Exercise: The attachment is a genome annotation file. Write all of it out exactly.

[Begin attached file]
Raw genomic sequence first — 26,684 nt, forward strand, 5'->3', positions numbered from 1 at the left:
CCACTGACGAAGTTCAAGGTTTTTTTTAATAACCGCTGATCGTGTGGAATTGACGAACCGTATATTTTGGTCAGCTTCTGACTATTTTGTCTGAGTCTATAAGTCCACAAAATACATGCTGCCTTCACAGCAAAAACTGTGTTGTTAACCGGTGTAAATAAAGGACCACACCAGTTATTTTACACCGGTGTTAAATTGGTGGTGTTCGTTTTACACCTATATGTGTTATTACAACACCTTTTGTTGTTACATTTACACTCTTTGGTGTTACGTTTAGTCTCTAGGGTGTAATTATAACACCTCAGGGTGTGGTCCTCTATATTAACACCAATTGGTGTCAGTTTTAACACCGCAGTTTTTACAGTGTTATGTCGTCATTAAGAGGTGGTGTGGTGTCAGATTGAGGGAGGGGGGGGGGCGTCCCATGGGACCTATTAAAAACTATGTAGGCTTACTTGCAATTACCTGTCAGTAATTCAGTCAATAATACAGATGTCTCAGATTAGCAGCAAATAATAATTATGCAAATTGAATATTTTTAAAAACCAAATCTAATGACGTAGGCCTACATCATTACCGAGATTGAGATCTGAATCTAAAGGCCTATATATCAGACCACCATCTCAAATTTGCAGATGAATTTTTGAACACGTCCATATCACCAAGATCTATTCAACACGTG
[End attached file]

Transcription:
Raw genomic sequence first — 26,684 nt, forward strand, 5'->3', positions numbered from 1 at the left:
CCACTGACGAAGTTCAAGGTTTTTTTTAATAACCGCTGATCGTGTGGAATTGACGAACCGTATATTTTGGTCAGCTTCTGACTATTTTGTCTGAGTCTATAAGTCCACAAAATACATGCTGCCTTCACAGCAAAAACTGTGTTGTTAACCGGTGTAAATAAAGGACCACACCAGTTATTTTACACCGGTGTTAAATTGGTGGTGTTCGTTTTACACCTATATGTGTTATTACAACACCTTTTGTTGTTACATTTACACTCTTTGGTGTTACGTTTAGTCTCTAGGGTGTAATTATAACACCTCAGGGTGTGGTCCTCTATATTAACACCAATTGGTGTCAGTTTTAACACCGCAGTTTTTACAGTGTTATGTCGTCATTAAGAGGTGGTGTGGTGTCAGATTGAGGGAGGGGGGGGGGCGTCCCATGGGACCTATTAAAAACTATGTAGGCTTACTTGCAATTACCTGTCAGTAATTCAGTCAATAATACAGATGTCTCAGATTAGCAGCAAATAATAATTATGCAAATTGAATATTTTTAAAAACCAAATCTAATGACGTAGGCCTACATCATTACCGAGATTGAGATCTGAATCTAAAGGCCTATATATCAGACCACCATCTCAAATTTGCAGATGAATTTTTGAACACGTCCATATCACCAAGATCTATTCAACACGTG